Others say he is saying if anyone is contentious about it, well what I said is our custom.  But then his use of the word no makes no sense if that is what he was intending to say.

Others take the view that the word no applies not to the head covering custom but to a custom of being contentious.  Be mindful that a synonymy for the word custom is practice; that is, a custom is something that is common practiced.

So let us establish what 1 Cor 11:16 actually means.

So does he mean that churches do not say a woman ought to cover her head when she prays or prophesies in the midst of the congregation?

To the contrary the phrase no such custom is an answer to the question in 1 Cor 11:13 which says:

(13) Judge in yourselves: is it comely that a woman pray unto God uncovered?

The answer is people ought not to contend about that matter for it is a settled matter.  It is not comely (becoming, suitable, beautiful, honorable, looks good) for a woman to pray unto God uncovered.  There is no such custom that a woman prays uncovered. The custom is that she prays covered and that custom applies in all churches.  That is what the word contention applies to.  He is saying if anyone questions it or contends about it, let them know the custom is not women pray uncovered but women pray covered per 1 Cor 11:5, that applies when a woman prophesies as well.

So then Paul’s conclusion in 1 Cor 11:16 is that what he has set forth in the preceding verses is not something churches should customarily contend about for it is a settled matter not to be quarrel about; the man is the head of the woman and there ought to be appropriate symbolic customs to represent that.  In other words, preach and teach what ought to be done but if the women don’t, then don’t point them out in the public assembly but pray and hope they will grow and be obedient to the male headship principle including its various symbolisms.  This is similar to his teaching on speaking in unknown tongues in 1 Cor 14.  There he says speaking in an unknown tongue is childish but yet don’t forbid it.  By that he means just like we don’t kick our children out the house because they talk babytalk but give them time to grow up so ought we to treat one another in the church especially over matters that have nothing to do with salvation.  This does not mean that some things or conditions are not serious enough to address publicly (e.g., Paul rebuke of Peter as recorded in Gal 2:11-14); it means leadership must be wise in so dealing with matters.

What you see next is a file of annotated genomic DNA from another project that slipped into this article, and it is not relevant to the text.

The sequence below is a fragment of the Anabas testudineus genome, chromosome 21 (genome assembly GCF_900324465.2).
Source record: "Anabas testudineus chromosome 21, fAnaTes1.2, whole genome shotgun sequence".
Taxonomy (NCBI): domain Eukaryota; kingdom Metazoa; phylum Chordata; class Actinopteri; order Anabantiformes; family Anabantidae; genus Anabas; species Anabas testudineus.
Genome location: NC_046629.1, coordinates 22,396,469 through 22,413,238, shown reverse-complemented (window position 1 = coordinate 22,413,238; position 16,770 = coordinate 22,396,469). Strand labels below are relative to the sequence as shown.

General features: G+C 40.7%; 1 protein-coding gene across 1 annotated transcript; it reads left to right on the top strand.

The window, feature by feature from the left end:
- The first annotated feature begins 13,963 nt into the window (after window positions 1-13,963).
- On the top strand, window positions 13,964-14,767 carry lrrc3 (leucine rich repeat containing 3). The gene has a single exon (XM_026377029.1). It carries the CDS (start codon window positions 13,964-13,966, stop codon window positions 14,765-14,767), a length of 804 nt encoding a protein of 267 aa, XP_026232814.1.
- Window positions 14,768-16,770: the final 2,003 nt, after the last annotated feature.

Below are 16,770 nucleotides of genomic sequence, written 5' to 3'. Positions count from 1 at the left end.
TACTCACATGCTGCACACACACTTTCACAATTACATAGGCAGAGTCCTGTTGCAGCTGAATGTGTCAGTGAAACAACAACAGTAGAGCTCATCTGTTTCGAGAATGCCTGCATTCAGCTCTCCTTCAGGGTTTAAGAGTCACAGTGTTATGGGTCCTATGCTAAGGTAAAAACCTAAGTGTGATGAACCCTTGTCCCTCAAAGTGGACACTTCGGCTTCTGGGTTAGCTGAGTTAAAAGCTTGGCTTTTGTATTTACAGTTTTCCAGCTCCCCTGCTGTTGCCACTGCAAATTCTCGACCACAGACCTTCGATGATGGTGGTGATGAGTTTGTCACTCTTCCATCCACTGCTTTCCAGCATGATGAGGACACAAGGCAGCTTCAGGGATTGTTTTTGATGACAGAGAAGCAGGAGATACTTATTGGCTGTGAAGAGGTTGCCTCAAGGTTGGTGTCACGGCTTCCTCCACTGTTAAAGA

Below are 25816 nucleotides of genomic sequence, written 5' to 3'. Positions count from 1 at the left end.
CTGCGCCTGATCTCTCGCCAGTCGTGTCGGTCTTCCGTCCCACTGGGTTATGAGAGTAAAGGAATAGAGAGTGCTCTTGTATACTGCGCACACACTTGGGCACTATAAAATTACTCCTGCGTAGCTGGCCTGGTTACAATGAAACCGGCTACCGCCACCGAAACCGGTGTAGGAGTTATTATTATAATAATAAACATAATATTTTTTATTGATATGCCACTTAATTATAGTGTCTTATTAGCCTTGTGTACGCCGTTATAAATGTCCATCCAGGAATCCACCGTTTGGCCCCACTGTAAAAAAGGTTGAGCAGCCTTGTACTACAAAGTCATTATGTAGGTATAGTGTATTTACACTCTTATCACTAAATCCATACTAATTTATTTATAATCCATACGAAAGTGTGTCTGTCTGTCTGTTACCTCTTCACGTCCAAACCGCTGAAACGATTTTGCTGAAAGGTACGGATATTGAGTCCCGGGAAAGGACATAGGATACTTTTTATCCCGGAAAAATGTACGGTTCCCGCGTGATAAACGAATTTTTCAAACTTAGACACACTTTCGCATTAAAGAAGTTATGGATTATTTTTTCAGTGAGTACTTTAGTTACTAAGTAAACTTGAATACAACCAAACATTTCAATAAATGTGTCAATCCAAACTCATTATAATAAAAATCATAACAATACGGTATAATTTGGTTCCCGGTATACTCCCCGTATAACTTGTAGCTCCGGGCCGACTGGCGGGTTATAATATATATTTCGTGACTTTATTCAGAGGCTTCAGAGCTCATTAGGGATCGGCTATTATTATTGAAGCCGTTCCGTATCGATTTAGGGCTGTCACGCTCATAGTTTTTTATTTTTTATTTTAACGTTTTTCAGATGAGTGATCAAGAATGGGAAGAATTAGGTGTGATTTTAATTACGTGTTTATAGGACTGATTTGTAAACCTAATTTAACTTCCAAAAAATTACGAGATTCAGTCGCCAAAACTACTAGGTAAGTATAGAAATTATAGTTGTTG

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It would be dishonest and contradictory for me to say God is speaking through Paul with respect to those things I desire to be true and yet say God is not speaking through Paul with respect to those things I do not desire to be true.

So then if God considered women to be equal to their husbands and other men in the assembly could he not have had Paul to say something like the following in response to the issue of whether females are to wear head covering in the assembly:

  1. Females are commanded to be in subjection to their husbands in their homes but in the assembly this headship doctrine does not apply with regard to any man.
  2. So then let the females not wear a head covering in the assembly for they are equal to men before me.
  3. But let the females wear a head covering when not in the assembly and in public so as to avoid conflict with men whose society norms are that women are to be covered when in the public; do this so as not to be distracted from the message of salvation through Jesus Christ for the Lord God will deal with that society matter later.
  4. Or if God considered women to be equal to their husbands and other men everywhere could he not have had Paul to say something like the following in response to the issue of whether females are to wear head covering:
  5. Females are not commanded to be in subjection to their husbands or any man anywhere for they are in equal to men everywhere. So then let the females not wear a head covering anywhere even though it will cause conflict with society.

But of course God did not have Paul to say any of those things listed in the preceding list of items.

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For a discussion of the male headship principle and role of females in ministry see Of Male Headship and Women In Ministry

To God Be the Glory!

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Church Organization and Worship